Cover Story: First in Florida
New device offers long-term pain relief, alternative to opioids
or decades, chronic back pain dominated Felix Favicchio’s life. On most nights, sleep came fitfully. Simply lying in bed brought searing torment. His days weren’t much better.
“On a good day, I would try to get up and do something. I would have to go back in the house. I couldn’t do anything because of the pain,” the 58-year-old said.
All of that changed Sept. 27, when Favicchio became the first person in Florida to receive a new neurostimulation implant for people living with chronic back pain. Neuromodulation works by delivering low doses of mild electrical pulses to change pain signals as they travel from the spinal cord to the brain.
The outpatient procedure was performed at University of Florida Health by anesthesiologist Ajay B. Antony, M.D. Abbott’s Proclaim XR system was approved in late September by the U.S. Food and Drug Administration.
What makes the Proclaim XR system different is its longevity: Doctors can find the lowest effective dose of stimulation, which allows the spinal cord stimulation device to remain powered for up to 10 years.
Neurostimulation has another advantage: less reliance on opioid pain medications, which have been a scourge in the U.S. for years. More than 30% of Americans have chronic and acute pain, according to The New England Journal of Medicine. Neurostimulation devices can reduce dependence on opioids for chronic pain management and prevent the need for increasingly larger doses of pain medication.
In Florida, a state whose demographics include a high percentage of elderly residents as well as others suffering from chronic pain, being the first to offer this advancement puts UF Health among the national leaders in combating the opioid crisis.
“We are now capable of treating a larger number of patients and providing a higher degree of pain relief,’’ Antony said. “University of Florida Health has been a leader in advancing the field.”
'Too many' surgeries
Favicchio has spent most of his adult life battling back pain. It started with an injured spinal disk after a construction accident at age 24. Over the years, he tried everything to get relief — operations, rehabilitation, opioid pain relievers, massage therapy and muscle relaxants. Several years ago, doctors inserted screws and metal rods near his spine.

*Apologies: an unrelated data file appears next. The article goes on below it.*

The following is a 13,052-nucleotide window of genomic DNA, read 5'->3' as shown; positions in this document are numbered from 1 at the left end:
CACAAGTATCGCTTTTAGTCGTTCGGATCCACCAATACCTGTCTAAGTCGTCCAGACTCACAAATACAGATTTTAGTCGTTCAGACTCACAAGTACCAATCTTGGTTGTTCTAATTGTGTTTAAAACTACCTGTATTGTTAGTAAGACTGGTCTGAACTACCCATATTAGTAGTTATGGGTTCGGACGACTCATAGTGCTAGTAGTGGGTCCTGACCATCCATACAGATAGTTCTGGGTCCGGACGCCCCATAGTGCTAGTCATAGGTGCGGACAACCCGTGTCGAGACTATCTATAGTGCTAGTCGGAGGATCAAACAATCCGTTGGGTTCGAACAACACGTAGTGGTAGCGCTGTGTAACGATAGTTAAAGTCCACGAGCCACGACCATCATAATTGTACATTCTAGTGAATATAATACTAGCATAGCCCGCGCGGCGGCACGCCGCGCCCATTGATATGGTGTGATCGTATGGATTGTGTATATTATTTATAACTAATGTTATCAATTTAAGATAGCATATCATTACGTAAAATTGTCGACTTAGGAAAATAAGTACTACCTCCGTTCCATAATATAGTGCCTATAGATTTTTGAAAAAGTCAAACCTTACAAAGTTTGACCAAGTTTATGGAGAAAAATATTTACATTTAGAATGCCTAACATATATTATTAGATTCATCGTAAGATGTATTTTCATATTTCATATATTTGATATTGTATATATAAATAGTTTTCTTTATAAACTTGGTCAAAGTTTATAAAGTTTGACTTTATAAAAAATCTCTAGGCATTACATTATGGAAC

On his back, scars bear witness to what he has endured on operating tables. Asked how many surgeries he had over the years, he says simply, “Too many.”
On a scale of 1 to 10, the pain was a constant 7, he said. And it wasn’t his alone. Favicchio and his wife, Josephine, used to walk 3miles each night. That eventually ended, along with the gardening Felix enjoys so much.
The constant pain, Felix said, made him angry all the time.
“He wasn’t happy, so I wasn’t happy,’’ Josephine said. “The pain changed his whole demeanor.”
In July, things got worse. Favicchio was involved in a hit-and-run car crash that made his back pain spike.
“It was out of control — a shooting pain from my neck all the way down to my feet,” he said.
After testing Burst DR stimulation on a trial basis and finding that it gave Favicchio some relief, Antony moved ahead with a permanent implant of the Proclaim XR.
During a 90-minute procedure, Antony made two small incisions and placed a small device called an implantable pulse generator about three-fourths of an inch beneath the skin in Favicchio’s lower back.
Using a continuous X-ray imaging known as fluoroscopy, Antony guided a series of insulated wires from the device into place. His target: the epidural space, an area around the spinal nerves that is commonly used to block pain. Favicchio had only light sedation, similar to what is used during a colonoscopy.
'Putting water on fire'
The Proclaim XR is a result of advances in neuromodulation research and technology, said Antony, an assistant professor in the UF College of Medicine’s anesthesiology department. Delivering smaller electrical pulses gives high-quality pain relief to patients while also allowing the devices to last for years without recharging.
The Proclaim XR also is more transparent for patients: New technology means they no longer feel a tingling sensation as the device works to block pain signals. Because the device is so efficient — it provides the lowest effective dose of pain-reducing electrical pulses — patients are no longer tethered to a recharging system every day or once every few days while the battery replenishes.